Environmentalists Pledging to Halt Dredging

A recently filed lawsuit could yield a landmark decision affecting U.S supply chains and potentially deflating the promise of the Panama Canal Expansion.

The Panama Canal expansion project, which is scheduled to be completed in 2014, will significantly impact maritime commerce, global trade routes and North American supply chains. Upon completion, the Panama Canal will be able to accommodate massive Post-Panamax containerships, thereby increasing efficiency, capacity and trade flow.

Accordingly, many North American port authorities, with the help of federal and state agencies, will dredge their shipping channels and adapt their shore infrastructure to accommodate Post-Panamax containerships. However, a recent legal challenge to port expansion may prevent the U.S. Army Corps of Engineers (USACE) from dredging the Savannah River, which, in turn, would preclude the Port of Savannah from being able to accommodate Post-Panamax containerships.

Depending on the outcome of this case, styled “Savannah Riverkeeper et al. v. United States Army Corps of Engineers et al.,” similar legal challenges will likely be filed in federal and state courts across the East and West Coast port corridors that may delay or prevent federal and state agencies from dredging and deepening river channels.

As stated in “Savannah Riverkeeper,” the USACE began planning a civil works project to deepen the Savannah River so that the Port of Savannah can accommodate Post-Panamax containerships arriving from the Panama Canal. Several South Carolina and Georgia-based environmental conservation groups filed a complaint in South Carolina state court seeking to stop the deepening project on the grounds that deepening the Savannah River will violate South Carolina pollution control laws, degrade water quality, destroy marshlands and cause the discharge of toxic cadmium-laden materials.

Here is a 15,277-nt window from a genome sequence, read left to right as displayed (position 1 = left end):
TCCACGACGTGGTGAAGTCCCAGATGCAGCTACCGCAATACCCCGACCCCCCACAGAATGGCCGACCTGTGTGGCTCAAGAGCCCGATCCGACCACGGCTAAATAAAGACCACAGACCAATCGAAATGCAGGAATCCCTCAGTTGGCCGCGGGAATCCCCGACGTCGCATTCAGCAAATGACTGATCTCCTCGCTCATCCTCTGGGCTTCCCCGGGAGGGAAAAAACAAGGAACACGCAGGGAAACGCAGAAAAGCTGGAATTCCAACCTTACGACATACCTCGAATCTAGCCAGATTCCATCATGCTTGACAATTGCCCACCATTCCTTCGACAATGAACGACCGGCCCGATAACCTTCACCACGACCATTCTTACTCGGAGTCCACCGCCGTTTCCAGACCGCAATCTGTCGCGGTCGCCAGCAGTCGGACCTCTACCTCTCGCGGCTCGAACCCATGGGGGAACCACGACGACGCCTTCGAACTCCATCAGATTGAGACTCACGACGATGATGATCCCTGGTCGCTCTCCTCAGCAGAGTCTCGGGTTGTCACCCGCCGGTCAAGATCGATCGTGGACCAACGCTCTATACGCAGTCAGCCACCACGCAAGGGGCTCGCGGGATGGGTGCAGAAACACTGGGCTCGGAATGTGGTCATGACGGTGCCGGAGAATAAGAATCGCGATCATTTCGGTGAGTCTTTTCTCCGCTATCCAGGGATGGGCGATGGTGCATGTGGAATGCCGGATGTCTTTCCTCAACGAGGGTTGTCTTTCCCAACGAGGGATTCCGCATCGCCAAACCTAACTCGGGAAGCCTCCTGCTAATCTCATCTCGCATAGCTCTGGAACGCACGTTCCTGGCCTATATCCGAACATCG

Attorneys for the environmental conservation groups further argue that state law requires the USACE to obtain a pollution control permit before beginning the deepening project.

To provide the defendants with a forum free from the influence of local interests and prejudice, the United States Attorney for the District of South Carolina removed the case from state to federal court pursuant to a federal statute, 28 U.S.C. § 1442(a)(1), which provides for removal of a civil action against any agency of the United States.

After the case was removed to federal court, the attorneys representing the USACE filed a motion to dismiss the complaint for lack of subject-matter jurisdiction. In their motion, the attorneys for the USACE argue that the plaintiffs’ claims are not fit for judicial review because such claims regarding environmental damage are purely speculative and, further, that the court should dismiss the complaint because the plaintiffs lack the standing to sue the USACE given that the plaintiffs have not suffered any actual harm.

Ultimately, U.S. District Court Judge Richard Gergel will decide whether the USACE will be able to continue working on the deepening project or whether it must stop all work on the project until it obtains pollution permits and complies with applicable pollution control laws, some of which could make the deepening project almost infeasible.

As every actor along the supply chain prepares for the impact of the Panama Canal expansion project, the “Savannah Riverkeeper” lawsuit poses an unexpected variable that could adversely affect the ability of ports to dredge their shipping channels. This, in turn, would adversely impact maritime shipping companies, railways, drayage and other logistics professionals who were otherwise prepared to profit from tremendous increases in cargo volume brought by Post-Panamax containerships.

What started out as an argument among parties in a small, southern town could have a ripple effect that would create a firestorm within the U.S. shipping industry and the U.S. economy as a whole if Post-Panamax ships cannot dock at a majority of U.S. ports.

Enan Stillman is an associate with the law firm of Nelson Mullins Riley & Scarborough (www.nelsonmullins.com). He practices in the areas of transportation and logistics, mergers and acquisitions, debt and equity financing, fund formation and investment management, land use and general corporate law and governance.

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